Hong Kong doesn’t intend to follow Singapore’s lead in seeking to block international online gambling sites, despite concerns that the sites are stealing much of the authorized gambling provider’s thunder. On Saturday, the South China Morning Post quoted a Home Affairs Bureau spokesman saying Hong Kong would not look to mimic Singapore, which recently introduced legislation to curb gamblers’ ability to access international online gambling sites.
The spokesman went on to say that Hong Kong authorities “do not block one’s internet access” out of respect for the “freedom to access information.” Instead, the spokesman said Hong Kong had adopted “a multipronged strategy which includes regulation, law enforcement, public education and provision of counseling and treatment services.”
The comments will likely come as a deep disappointment to the managers of the Hong Kong Jockey Club (HKJC), the only outfit currently authorized to accept online wagers in the special administrative region of China. In June, the HKJC’s director of trading Patrick Jay accused non-authorized operators of having “links to organized crime,” which made betting with these firms akin to “a blood crime.”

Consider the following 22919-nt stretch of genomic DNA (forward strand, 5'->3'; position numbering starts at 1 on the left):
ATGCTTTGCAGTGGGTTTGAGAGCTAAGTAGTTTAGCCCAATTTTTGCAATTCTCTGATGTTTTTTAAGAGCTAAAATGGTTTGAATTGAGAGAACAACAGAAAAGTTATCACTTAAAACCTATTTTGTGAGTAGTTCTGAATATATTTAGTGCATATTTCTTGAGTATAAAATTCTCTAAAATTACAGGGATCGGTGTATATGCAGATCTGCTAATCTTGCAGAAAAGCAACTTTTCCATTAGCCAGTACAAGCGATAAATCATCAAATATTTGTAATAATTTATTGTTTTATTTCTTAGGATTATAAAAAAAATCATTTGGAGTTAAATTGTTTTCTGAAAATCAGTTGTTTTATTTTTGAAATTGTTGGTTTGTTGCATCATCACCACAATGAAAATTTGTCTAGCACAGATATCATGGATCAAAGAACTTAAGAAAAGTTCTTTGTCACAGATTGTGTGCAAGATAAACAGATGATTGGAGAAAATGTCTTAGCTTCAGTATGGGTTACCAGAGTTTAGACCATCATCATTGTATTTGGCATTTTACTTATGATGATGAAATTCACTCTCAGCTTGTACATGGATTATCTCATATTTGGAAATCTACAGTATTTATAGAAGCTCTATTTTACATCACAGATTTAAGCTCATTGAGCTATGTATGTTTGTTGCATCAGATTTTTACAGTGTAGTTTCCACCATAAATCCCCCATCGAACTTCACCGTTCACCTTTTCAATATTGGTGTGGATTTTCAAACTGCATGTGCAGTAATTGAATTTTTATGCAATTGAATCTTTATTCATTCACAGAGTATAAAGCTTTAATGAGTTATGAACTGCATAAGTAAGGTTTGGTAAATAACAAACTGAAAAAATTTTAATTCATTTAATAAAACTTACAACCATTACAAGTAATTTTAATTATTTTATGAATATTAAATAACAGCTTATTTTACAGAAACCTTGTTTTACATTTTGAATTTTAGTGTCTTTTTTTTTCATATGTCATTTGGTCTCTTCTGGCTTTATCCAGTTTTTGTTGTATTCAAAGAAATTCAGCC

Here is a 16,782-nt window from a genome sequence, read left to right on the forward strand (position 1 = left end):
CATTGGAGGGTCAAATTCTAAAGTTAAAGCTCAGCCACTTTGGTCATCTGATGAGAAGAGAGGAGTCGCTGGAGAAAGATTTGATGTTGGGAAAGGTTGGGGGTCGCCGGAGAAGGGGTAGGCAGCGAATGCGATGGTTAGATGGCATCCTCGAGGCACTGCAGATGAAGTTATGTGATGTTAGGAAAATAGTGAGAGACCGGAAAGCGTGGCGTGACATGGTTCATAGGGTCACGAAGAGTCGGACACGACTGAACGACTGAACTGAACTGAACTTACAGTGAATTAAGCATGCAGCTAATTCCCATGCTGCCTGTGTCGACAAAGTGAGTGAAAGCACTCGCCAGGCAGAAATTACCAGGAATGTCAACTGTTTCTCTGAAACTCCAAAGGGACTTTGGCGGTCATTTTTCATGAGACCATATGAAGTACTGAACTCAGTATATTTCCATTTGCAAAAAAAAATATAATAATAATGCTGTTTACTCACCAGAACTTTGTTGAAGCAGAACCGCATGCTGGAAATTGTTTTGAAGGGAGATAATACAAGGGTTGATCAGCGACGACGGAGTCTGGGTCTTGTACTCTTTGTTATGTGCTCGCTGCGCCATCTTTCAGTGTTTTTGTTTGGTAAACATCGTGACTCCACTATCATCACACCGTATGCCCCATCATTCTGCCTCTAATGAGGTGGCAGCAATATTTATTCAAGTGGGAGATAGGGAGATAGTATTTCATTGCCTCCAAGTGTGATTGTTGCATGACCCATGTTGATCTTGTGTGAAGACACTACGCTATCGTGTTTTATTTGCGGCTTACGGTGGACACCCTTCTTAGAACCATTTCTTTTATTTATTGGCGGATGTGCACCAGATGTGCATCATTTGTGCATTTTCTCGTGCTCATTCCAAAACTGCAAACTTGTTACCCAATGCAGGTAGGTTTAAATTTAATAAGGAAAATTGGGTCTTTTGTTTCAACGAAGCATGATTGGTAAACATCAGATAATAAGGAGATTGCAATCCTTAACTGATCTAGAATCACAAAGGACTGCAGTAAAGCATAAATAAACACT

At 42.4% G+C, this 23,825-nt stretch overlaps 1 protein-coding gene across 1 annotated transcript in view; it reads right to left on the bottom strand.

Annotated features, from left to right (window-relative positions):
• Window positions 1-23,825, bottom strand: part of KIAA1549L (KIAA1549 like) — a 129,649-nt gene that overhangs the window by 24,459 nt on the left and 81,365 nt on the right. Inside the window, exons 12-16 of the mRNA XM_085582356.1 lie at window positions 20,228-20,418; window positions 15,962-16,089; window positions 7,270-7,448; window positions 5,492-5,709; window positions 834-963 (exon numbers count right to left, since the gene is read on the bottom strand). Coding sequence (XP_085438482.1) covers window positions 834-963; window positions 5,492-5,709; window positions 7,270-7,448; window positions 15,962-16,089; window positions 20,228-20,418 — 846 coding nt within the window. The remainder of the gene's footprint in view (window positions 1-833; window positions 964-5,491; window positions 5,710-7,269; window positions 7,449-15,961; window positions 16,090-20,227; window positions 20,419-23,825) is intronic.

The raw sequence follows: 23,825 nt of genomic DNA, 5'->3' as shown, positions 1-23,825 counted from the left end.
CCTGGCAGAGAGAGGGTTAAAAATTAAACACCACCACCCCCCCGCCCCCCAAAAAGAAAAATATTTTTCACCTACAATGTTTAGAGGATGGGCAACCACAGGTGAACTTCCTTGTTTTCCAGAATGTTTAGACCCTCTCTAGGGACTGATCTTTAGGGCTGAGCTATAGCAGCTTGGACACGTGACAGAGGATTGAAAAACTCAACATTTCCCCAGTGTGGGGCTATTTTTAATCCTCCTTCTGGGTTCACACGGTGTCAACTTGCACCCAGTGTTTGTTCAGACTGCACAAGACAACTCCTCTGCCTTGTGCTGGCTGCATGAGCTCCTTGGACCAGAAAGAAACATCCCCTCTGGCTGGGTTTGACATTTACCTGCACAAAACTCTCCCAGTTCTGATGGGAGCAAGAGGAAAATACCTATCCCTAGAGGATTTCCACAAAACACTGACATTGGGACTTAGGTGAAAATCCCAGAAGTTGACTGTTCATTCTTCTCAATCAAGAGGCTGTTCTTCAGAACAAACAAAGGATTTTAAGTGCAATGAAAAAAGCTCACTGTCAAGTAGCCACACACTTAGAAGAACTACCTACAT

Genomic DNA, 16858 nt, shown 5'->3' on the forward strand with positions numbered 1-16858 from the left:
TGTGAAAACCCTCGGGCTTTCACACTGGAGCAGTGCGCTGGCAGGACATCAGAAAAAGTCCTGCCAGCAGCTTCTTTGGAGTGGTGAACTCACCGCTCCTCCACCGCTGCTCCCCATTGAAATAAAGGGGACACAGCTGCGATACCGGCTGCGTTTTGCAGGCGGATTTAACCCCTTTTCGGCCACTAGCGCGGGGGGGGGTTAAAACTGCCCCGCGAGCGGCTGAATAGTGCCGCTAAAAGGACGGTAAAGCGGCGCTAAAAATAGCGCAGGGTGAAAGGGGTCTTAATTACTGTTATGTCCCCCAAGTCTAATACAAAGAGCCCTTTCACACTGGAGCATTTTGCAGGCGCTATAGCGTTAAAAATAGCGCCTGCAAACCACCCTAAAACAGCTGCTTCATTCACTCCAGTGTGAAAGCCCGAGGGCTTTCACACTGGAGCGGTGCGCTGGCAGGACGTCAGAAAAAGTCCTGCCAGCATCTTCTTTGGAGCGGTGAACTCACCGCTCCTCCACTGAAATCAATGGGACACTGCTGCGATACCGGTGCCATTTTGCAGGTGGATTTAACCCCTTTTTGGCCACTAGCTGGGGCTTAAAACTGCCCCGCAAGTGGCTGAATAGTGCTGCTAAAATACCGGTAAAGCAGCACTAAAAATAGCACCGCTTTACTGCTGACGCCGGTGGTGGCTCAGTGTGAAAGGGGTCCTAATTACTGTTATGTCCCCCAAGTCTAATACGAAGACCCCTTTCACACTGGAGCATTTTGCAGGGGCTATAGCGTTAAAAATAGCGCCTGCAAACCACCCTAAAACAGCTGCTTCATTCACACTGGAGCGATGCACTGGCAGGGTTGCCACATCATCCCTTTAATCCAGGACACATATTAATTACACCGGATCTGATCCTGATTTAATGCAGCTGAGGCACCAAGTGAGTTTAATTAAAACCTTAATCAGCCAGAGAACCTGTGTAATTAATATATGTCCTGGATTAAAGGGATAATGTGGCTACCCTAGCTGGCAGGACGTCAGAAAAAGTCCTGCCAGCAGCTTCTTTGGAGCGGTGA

The HKJC’s hands are not entirely spotless, given that a recent Shue Yan University poll found over one-third of the HKJC’s online customers was not yet old enough to legally gamble. Regardless, when a local florist was asked why he chose to wager online with an international site, he didn’t mince words, telling the SCMP “the odds online are better than the Jockey Club.”
Current Hong Kong law allows for prison sentences of up to seven years for unauthorized online betting operators provided they are foolish enough to base themselves on Hong Kong soil. In July, Hong Kong authorities reported having arrested a total of 176 individuals involved in illegal betting on the 2014 FIFA World Cup football tournament.
Most reputable Asian-facing online betting sites are based in the Philippines, where they hold licenses issued by the state allowing them to operate provided they do not accept wagers from Philippines-based gamblers (although that too may be allowed if the government approves a bill introduced in July).